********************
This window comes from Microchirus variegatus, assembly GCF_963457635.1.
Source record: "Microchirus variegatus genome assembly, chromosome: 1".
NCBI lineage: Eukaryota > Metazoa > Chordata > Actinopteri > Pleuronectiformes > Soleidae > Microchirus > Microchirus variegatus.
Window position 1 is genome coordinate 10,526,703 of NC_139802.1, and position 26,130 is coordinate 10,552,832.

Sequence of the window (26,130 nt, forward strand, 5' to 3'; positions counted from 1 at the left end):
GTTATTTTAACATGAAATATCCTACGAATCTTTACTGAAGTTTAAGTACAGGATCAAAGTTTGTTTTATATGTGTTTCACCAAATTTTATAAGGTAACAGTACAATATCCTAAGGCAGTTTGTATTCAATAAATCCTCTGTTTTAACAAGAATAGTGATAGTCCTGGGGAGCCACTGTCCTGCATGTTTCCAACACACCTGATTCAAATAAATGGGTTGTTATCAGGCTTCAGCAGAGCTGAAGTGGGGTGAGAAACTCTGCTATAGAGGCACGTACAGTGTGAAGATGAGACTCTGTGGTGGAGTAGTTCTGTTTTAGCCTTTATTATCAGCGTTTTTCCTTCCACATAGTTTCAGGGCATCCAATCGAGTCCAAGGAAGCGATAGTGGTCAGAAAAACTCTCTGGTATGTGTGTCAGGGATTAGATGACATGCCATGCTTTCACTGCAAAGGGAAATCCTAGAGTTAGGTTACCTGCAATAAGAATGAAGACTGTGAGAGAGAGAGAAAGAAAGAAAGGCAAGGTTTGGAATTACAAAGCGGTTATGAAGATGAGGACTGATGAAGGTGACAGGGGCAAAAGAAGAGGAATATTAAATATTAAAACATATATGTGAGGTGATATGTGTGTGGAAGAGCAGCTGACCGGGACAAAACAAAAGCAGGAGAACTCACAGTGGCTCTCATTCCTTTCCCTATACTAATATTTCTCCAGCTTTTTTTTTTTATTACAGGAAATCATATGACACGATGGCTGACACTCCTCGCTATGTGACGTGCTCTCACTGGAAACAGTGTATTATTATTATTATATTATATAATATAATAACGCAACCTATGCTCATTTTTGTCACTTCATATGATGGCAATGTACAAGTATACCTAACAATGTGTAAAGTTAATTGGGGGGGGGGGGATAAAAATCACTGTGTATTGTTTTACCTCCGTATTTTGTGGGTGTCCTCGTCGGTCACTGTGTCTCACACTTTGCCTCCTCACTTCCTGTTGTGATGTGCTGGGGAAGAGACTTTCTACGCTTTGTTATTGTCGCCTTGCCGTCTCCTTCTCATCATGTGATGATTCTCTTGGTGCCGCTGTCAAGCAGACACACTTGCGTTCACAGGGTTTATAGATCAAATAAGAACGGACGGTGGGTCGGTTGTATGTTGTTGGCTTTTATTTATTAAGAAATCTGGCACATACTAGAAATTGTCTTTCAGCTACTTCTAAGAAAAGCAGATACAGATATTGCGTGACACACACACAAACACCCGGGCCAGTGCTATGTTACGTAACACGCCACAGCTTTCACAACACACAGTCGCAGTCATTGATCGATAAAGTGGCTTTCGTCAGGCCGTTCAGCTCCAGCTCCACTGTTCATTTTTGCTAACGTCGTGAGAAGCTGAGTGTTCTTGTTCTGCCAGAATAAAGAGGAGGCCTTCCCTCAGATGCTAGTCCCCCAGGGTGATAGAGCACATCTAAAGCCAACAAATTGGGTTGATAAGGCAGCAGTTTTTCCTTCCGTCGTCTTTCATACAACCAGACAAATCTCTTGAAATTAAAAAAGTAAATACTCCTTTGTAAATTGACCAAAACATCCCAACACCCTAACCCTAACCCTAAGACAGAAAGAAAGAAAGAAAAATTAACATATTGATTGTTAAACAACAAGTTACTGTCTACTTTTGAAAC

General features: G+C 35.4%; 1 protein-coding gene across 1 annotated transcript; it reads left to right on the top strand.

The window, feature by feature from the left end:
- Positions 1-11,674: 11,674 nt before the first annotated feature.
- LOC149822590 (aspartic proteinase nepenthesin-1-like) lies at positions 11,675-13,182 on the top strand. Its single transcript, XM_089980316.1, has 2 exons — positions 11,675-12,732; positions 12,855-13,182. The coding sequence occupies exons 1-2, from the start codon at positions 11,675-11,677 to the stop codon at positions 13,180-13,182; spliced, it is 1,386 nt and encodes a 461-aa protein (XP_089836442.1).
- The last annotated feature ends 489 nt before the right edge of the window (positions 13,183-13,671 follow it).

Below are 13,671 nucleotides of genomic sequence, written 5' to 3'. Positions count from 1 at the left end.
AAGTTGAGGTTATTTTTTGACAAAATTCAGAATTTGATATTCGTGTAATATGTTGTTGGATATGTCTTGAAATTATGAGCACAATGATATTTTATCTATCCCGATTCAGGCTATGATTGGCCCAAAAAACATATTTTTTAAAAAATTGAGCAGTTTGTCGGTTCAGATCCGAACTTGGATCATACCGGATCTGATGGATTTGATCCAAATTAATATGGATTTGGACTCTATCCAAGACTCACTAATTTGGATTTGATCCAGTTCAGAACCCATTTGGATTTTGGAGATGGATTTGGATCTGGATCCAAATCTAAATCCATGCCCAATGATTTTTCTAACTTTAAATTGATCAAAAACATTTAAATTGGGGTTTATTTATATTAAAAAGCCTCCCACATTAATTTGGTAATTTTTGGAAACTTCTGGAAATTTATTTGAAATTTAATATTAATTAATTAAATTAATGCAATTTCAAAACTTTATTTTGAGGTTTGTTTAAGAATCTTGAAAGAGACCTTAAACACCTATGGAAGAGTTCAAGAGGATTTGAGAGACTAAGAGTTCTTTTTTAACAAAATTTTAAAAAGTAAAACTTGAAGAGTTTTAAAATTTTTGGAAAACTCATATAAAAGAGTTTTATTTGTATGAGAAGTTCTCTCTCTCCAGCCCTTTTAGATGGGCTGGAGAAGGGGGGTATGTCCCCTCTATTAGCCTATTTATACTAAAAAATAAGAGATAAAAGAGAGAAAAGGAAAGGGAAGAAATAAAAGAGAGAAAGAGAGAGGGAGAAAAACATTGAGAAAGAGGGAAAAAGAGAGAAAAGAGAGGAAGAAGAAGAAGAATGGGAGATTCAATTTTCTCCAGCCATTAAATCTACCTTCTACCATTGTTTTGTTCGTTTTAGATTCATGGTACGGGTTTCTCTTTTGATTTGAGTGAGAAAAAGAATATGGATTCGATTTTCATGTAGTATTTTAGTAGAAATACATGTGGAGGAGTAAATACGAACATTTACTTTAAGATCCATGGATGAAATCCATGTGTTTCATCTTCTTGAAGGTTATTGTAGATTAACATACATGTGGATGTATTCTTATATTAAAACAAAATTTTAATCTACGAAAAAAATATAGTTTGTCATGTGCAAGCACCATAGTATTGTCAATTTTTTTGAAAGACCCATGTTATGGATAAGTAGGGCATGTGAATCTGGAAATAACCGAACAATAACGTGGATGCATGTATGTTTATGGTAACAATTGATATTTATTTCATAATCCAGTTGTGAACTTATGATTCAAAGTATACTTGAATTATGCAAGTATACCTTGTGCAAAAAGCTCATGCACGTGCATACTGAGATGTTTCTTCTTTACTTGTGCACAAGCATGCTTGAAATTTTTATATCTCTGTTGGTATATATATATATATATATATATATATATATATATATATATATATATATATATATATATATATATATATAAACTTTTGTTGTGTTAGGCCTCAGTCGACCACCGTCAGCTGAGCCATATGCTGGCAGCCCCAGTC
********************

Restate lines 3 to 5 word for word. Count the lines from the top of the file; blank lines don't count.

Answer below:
NCBI lineage: Eukaryota > Metazoa > Chordata > Actinopteri > Pleuronectiformes > Soleidae > Microchirus > Microchirus variegatus.
Window position 1 is genome coordinate 10,526,703 of NC_139802.1, and position 26,130 is coordinate 10,552,832.

Sequence of the window (26,130 nt, forward strand, 5' to 3'; positions counted from 1 at the left end):